by Ilya Gavrichenkov
07/27/2012 | 10:26 AM
Whenever we receive new solid state drives based on SandForce controllers, we hope that the next batch of them won’t come to us soon. We’ve just tested too many of them and really want to try something completely new but, contrary to our expectations, SF-2281 based products keep on coming in. So, we have to look for any features that would add some excitement to our comparing fundamentally similar products.
Fortunately, SandForce developers have come up with a versatile and changing product whose very specifications are subject to change. Firmware updates add to this variation by introducing something new into the controller’s performance and internal algorithms. For example, while preparing this review of SandForce-based SSDs, we found out that the recently released 5.xx firmware is expected to make the controller faster at writing and improve its TRIM command implementation. These changes can help make SF-2281 based SSDs the fastest option available on the market.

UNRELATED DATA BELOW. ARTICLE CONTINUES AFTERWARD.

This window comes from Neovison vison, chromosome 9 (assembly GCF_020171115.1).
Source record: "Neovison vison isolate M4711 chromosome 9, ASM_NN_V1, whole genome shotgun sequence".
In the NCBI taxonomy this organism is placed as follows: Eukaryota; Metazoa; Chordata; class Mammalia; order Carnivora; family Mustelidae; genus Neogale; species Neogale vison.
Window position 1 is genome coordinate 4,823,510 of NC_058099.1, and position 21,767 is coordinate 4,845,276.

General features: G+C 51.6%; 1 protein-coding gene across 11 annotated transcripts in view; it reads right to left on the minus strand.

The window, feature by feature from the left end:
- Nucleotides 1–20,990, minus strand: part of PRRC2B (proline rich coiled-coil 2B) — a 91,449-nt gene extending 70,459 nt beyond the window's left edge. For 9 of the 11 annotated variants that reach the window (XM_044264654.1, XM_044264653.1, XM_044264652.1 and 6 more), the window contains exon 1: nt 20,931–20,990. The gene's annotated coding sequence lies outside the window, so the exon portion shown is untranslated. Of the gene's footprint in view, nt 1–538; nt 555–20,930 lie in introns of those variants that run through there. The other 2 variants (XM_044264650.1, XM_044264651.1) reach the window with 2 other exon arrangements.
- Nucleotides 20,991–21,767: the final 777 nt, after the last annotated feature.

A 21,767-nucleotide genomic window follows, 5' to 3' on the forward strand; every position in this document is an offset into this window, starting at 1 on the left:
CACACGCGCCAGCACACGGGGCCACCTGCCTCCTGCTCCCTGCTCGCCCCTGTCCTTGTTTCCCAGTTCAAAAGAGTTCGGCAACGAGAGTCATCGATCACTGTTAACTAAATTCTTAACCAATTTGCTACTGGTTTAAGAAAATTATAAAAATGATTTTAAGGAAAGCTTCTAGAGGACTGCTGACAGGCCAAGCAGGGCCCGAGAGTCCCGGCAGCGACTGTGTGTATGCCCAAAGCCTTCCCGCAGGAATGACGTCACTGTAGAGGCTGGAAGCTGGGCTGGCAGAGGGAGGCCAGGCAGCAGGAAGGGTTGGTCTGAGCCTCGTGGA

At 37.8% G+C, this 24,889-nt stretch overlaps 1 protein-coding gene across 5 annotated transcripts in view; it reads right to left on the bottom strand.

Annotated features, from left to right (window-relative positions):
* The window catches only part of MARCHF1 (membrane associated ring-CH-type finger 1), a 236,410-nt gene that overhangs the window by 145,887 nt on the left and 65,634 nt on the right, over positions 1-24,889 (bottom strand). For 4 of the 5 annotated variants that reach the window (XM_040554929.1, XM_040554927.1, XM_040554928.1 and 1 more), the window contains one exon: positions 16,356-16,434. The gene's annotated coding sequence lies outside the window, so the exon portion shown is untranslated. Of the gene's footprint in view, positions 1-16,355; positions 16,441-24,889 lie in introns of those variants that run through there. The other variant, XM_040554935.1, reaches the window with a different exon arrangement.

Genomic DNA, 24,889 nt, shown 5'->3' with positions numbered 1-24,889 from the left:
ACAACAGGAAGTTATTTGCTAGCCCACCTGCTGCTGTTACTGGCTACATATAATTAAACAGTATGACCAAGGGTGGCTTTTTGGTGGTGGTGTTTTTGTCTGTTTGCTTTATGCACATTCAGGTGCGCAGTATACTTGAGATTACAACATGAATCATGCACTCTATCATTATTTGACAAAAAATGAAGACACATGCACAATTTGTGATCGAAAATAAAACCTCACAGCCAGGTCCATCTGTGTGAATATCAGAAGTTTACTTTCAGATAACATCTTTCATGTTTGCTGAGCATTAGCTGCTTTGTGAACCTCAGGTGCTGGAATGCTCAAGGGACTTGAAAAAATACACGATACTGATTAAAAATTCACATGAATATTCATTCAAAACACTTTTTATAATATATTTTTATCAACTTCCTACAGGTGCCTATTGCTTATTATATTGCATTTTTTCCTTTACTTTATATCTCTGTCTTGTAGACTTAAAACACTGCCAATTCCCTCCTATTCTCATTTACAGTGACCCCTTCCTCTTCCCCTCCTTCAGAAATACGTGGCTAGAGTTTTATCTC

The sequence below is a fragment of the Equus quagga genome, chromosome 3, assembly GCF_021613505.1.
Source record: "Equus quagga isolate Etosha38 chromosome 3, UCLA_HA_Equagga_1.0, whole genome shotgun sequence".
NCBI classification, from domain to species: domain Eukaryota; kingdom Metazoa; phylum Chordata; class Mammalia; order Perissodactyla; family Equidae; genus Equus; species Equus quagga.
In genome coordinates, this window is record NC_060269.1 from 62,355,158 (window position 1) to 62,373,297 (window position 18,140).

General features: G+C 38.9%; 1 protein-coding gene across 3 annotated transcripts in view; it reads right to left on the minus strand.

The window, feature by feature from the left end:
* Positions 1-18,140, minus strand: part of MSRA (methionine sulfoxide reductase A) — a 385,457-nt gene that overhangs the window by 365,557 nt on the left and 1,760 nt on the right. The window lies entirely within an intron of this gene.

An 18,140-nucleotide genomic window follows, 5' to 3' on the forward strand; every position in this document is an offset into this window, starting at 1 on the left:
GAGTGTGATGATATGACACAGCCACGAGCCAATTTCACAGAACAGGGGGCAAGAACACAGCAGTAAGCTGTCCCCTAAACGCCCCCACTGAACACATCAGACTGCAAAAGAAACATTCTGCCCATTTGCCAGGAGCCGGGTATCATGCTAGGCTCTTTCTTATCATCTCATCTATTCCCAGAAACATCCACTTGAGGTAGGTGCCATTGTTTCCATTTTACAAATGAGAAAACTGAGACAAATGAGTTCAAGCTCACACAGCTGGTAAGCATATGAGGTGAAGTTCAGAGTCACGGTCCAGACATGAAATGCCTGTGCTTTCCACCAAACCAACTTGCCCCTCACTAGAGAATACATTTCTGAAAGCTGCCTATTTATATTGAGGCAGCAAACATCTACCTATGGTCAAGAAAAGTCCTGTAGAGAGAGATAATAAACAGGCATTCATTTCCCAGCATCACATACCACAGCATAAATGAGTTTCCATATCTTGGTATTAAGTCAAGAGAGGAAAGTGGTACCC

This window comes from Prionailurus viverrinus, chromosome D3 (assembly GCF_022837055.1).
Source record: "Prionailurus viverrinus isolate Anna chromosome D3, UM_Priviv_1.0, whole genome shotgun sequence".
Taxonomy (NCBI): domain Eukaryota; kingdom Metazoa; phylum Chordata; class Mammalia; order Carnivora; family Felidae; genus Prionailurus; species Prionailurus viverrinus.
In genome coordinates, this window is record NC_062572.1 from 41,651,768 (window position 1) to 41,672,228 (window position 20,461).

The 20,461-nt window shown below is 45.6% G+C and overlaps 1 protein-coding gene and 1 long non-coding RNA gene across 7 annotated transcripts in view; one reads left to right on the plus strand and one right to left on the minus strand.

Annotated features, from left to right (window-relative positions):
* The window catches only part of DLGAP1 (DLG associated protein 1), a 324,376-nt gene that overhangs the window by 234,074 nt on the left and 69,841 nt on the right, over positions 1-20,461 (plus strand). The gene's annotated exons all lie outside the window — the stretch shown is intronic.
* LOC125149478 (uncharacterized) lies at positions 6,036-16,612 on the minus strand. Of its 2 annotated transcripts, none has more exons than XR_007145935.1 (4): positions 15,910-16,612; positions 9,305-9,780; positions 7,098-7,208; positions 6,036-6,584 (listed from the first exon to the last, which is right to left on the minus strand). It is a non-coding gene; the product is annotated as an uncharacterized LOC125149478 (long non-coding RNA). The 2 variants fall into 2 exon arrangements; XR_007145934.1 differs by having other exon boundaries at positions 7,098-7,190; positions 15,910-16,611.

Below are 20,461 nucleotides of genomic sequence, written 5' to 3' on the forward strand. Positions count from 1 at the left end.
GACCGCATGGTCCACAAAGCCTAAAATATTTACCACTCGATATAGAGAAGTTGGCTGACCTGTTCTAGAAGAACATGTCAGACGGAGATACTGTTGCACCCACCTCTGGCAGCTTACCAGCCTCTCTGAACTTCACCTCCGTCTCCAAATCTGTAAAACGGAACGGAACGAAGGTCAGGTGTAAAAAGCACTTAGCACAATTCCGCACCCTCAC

Well, even if this is really the case, the improvements will be somewhat marred by recently disclosed problems. SandForce controllers seem to be doomed to be plagued by all sorts of problems irrespective of who takes them for testing and optimizing. No sooner had SandForce-based SSDs got rid of BSODs that had used to annoy their early users than they were found to be incompatible with 256-bit AES encryption. This problem escaped the scrutiny of both LSI, which owns the SandForce development team now, and Intel that makes a wide use of that feature in its products. This time around it is not enthusiasts but corporate users who are the suffering side, but the consequence is the same: the SF-2281 controller doesn’t seem to be a reliable solution again.